Some of you probably read the title quickly and presumed this was going to be a choleric tirade about how the manager must go now before we're relegated to League Two. If so, my apologies, dear internet wanderer, for I'm afraid I'm not selling any crazy this morning. I can send you in the direction of some quaint fora designed for those of your irascible persuasion, but here at Offside Towers we like to at least make a valiant stab at maintaining jerk-free knees. Mostly.
You see, I'll be the first to admit that I turned the air blue with my profanity-heavy reflections on the match last night. There was much pacing, gesticulating and pained grimacing, with the telly remote constantly in fear for its safety, but amidst the fug of misery and frustration there were some patches of clarity that might suggest hope was not an utterly delusional state for a Liverpool fan.
Let's be honest, there is no good way to lose to Manchester United; no pleasant way to cede victory to David Moyes. The combination of the two sticks deep in the craw and the hollow misery I experienced last night will have been shared by most. That the loss came about due to an established and eminently avoidable failing in our team's preparation, added a little extra discomfiture. How many times must we see a player switch off at a set-piece? Is this not something that elite professionals could eradicate? How is it that our manager, a coach of note and a deep thinker about the game, seems incapable of addressing this flaw?
Jose Enrique is a player always flirting with disaster. His athleticism, strength and ability are not in question. What always fills me with a kind of dread is the man's capacity for mental malfunction. One moment he is the picture of concentrated effort as he muscularly chases down an opponent or pings a delightful pass, the next moment he is a study in gormless vacuity, looking on benignly as an opponent eludes him and punishes Liverpool. Frankly, I find it hard to trust the player. There's a lot to like about Enrique but I am crossing my nail-bitten fingers for the swift and successful return of Aly Cissokho. And Glen Johnson. Especially Glen Johnson.
Speaking about the concession of the goal, Brendan Rodgers was careful to specify where the fault lay, without actually naming and shaming.
"It is disappointing," offered the manager. "It's an individual thing, it is not a collective. If you look at the corner, you see all the players skin-tight to their markers. No-one was free and then Chicharito gets free far too easily. It's not good and at the weekend we did a similar thing. As an individual, you have to be stronger mentally and have a greater desire not to lose your marker. If you do that there is a greater chance you won't concede. It is not something we go straight into after the game but it is something they know."
It is not only Enrique who has suffered these concentration-lapses. In the last eighteen months we have seen it far too many times from throw-ins and corners. The team seems to be exceptionally brittle and vulnerable on set-pieces and yet, were I to put back on my tattered coaching jacket, that is exactly where I would start my work on the training pitch. Brendan Rodgers is an excellent coach. Why are his players failing to grasp the basics? The disdain in Jamie Carragher's voice as he analysed the shoddy efforts of Enrique before Javier Hernandez scored, belied a long-held frustration with the player and the set-up. It's not new and Rodgers needs to make it a thing of the past.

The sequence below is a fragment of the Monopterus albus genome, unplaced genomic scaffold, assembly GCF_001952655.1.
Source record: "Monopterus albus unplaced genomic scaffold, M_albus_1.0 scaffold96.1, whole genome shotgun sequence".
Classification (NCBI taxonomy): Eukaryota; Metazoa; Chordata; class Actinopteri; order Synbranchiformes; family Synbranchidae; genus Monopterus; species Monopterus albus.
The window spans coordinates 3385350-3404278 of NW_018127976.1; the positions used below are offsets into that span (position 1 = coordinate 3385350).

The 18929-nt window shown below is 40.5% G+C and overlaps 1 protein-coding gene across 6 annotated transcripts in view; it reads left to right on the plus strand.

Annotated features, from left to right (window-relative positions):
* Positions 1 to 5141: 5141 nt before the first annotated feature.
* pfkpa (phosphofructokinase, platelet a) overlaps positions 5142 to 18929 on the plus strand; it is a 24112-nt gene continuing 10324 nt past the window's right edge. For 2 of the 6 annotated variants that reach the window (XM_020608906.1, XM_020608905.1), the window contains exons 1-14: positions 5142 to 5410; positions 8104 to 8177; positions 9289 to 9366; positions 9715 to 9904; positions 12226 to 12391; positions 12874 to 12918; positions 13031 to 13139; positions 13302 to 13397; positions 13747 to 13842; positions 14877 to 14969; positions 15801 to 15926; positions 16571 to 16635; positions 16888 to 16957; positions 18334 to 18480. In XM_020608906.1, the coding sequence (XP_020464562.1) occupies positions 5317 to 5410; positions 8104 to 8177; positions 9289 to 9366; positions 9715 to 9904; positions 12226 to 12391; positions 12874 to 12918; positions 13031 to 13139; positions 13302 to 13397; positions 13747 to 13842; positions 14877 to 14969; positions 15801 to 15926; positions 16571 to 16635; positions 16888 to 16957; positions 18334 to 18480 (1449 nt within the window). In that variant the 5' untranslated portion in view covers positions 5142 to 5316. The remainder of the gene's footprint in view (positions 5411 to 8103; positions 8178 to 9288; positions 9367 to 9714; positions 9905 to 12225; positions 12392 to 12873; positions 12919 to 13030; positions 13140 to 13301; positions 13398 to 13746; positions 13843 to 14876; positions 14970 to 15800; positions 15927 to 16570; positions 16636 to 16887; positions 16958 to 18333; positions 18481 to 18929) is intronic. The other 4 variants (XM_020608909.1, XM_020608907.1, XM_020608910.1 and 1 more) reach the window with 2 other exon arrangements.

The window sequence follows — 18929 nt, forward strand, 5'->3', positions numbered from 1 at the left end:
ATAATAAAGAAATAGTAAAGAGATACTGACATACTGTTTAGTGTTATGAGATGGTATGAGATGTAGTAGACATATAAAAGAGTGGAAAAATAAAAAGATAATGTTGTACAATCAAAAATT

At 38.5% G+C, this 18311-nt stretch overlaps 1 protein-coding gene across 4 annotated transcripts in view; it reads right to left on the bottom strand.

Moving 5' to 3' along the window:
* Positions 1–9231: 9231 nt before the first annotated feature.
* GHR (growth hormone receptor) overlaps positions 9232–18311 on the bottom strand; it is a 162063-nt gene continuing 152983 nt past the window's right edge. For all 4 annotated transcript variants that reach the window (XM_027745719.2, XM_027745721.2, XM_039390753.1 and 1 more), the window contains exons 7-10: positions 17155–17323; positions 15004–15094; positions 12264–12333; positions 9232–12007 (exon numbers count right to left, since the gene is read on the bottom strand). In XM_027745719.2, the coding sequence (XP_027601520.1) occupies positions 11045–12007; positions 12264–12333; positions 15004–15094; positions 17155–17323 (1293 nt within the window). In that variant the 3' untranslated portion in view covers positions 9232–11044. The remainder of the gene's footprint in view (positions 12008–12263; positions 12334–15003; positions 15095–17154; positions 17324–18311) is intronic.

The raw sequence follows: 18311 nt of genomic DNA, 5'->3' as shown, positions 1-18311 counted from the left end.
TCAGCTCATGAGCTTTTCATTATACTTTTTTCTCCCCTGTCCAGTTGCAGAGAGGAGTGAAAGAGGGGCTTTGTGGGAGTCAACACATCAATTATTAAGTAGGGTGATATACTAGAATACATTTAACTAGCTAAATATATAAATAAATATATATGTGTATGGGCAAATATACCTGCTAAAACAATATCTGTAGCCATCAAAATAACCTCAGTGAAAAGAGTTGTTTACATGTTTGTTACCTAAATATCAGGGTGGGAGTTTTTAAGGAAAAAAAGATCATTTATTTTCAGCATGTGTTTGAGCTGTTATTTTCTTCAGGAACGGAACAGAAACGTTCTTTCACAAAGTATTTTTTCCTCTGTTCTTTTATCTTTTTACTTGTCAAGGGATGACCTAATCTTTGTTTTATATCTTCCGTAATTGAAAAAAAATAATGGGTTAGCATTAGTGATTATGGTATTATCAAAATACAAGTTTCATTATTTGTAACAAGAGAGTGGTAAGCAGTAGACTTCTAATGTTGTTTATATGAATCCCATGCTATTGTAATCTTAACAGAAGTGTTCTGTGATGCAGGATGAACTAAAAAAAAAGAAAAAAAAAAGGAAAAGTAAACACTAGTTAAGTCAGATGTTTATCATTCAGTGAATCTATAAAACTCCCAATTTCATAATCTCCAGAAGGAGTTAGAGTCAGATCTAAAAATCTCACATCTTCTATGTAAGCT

Having played a blinder thus far with his media work, yesterday night saw the re-emergence of a less welcome narrative from Rodgers. The Northern Irishman is eloquent enough to articulate his ideas clearly and yet, in yesterday's post-match interview, he seemed to be lamenting the thinness of his squad - a squad now massively of his own making and one he had earlier stated was stronger than it had been before. The general thrust seemed to be that he could only work with what's available and that the next transfer window will be important. Again.
" I could have no qualms about the players' effort," said Rodgers. "I thought they were brilliant in terms of everything they put into the game but obviously we're disappointed at a lack of concentration for the goal. I think the players have made an excellent start. We were flat and subdued at the weekend and we couldn't get going. Part of that was because of the players we had available. Tonight they have given everything. Now we can only concentrate on the league up until Christmas, so we have to make sure we stay up in that top six in the league and keep fighting and hopefully we can reinforce in January."
It's that last bit that's the killer. Nobody wants to hear Brendan Rodgers talking about the next bloody transfer window. What about utilising the players we currently have correctly or more efficiently? To be fair to the manager, irrespective of his motivation for selecting it, the back-three of Mamadou Sakho, Martin Skrtel and Kolo Toure was very effective. In the first half Henderson and Enrique were functional wing-backs and the central pair of Lucas Leiva and Steven Gerrard were passable. Ahead of them, Victor Moses and Luis Suarez were busy and Daniel Sturridge was involved but clearly impaired. It sort of worked. At times, it sort of worked very well.
It is all to easy to whinge and sadly, it is often all too justified. However, at this juncture the relentless complaining seems wilfully negative. Few bad patterns have been established and several good ones have emerged. This feels like a critical point in the season, however. The next step may be defining. So lads, no pressure on Sunday, then.